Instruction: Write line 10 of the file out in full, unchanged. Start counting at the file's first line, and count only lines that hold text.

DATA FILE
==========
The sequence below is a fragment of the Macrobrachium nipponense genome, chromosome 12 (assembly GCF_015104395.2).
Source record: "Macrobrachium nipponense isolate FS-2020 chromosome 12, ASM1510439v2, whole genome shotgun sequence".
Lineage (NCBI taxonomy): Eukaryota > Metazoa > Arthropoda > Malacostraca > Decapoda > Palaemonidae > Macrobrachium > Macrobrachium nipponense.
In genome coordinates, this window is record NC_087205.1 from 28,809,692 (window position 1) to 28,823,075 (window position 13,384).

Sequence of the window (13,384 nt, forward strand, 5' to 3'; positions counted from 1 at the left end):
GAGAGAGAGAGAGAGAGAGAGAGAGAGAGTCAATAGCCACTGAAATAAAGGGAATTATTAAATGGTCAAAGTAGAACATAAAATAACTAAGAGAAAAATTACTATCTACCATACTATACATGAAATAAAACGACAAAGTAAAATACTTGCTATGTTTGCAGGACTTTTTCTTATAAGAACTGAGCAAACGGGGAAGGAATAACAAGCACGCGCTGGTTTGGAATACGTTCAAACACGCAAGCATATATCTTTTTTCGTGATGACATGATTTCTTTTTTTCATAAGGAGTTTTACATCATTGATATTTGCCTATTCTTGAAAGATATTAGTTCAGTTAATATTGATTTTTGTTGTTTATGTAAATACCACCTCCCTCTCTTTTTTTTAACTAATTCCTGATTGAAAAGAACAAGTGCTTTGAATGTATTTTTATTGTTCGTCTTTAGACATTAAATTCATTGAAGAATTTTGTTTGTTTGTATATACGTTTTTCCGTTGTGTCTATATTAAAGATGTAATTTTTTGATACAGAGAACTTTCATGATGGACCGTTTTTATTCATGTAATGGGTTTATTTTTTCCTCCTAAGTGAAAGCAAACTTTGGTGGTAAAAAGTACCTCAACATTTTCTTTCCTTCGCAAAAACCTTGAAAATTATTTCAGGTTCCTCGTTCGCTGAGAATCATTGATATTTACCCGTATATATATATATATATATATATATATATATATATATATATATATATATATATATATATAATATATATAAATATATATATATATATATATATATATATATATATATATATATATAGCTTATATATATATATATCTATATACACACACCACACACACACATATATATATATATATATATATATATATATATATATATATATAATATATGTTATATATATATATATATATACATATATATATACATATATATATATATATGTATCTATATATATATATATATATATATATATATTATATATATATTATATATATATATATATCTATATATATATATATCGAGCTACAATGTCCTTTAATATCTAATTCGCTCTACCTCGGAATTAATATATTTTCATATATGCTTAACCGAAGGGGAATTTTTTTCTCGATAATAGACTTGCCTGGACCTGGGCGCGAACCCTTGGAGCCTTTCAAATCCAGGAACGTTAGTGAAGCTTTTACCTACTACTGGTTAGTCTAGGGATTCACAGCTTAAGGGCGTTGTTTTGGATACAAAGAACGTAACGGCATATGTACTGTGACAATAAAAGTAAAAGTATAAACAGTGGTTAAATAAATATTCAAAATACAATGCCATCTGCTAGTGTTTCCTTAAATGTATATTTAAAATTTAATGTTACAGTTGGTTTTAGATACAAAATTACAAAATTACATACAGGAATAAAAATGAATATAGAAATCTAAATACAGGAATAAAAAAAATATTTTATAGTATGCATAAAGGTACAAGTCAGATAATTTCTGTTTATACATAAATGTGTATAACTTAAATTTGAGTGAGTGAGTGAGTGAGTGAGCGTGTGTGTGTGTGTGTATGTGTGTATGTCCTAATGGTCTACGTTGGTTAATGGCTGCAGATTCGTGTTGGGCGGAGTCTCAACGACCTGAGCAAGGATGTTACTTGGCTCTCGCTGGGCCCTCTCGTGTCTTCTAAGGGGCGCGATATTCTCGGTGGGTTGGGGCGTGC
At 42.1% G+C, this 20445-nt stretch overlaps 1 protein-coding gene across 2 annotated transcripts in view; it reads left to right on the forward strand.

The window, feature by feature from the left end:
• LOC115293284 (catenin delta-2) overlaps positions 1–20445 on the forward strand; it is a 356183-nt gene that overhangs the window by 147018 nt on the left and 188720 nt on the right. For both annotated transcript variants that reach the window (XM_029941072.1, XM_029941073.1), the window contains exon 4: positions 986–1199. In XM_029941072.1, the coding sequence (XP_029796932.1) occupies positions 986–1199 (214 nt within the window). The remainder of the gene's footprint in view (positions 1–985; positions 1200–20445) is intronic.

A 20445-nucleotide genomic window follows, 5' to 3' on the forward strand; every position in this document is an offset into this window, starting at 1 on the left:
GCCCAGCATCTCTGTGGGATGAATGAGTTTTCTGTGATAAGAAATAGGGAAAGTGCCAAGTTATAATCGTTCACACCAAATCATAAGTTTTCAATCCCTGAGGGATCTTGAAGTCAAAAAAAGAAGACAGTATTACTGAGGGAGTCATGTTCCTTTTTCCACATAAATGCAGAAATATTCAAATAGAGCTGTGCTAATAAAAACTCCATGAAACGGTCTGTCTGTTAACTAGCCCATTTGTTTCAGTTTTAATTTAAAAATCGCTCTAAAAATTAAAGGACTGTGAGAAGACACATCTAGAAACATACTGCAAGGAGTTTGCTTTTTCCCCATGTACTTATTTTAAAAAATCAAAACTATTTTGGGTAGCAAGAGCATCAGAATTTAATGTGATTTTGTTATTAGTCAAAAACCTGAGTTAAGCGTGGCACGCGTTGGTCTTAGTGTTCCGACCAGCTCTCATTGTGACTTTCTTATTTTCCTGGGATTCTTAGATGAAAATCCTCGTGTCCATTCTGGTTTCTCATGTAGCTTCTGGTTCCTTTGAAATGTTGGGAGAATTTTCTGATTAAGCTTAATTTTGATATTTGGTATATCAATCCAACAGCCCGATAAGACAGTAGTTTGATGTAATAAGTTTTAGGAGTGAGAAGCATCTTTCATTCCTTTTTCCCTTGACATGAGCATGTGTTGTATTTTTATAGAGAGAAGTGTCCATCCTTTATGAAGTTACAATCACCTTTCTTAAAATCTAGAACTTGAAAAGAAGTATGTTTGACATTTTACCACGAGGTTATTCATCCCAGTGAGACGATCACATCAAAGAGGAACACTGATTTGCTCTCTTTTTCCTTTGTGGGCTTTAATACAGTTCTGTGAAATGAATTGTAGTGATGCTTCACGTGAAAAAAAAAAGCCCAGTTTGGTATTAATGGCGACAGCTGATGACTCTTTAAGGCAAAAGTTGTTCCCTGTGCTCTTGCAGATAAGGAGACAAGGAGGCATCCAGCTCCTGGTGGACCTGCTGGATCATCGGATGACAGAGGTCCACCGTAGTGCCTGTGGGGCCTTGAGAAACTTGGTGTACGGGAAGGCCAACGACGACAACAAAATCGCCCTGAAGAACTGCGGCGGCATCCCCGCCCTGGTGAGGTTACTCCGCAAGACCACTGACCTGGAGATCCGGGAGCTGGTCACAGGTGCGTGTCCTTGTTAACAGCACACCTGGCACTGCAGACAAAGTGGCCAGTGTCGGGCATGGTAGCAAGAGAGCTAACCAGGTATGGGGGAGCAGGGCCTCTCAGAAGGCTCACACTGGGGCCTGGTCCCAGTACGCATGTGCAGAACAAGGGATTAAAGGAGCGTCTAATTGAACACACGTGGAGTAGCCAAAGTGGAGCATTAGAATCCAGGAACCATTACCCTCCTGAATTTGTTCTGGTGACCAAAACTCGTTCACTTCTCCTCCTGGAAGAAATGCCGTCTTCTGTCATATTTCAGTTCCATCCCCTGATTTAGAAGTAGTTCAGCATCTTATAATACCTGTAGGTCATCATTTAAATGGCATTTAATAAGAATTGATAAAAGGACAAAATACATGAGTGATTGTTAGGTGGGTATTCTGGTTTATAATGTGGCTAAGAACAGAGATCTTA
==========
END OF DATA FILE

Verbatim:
A 20445-nucleotide genomic window follows, 5' to 3' on the forward strand; every position in this document is an offset into this window, starting at 1 on the left: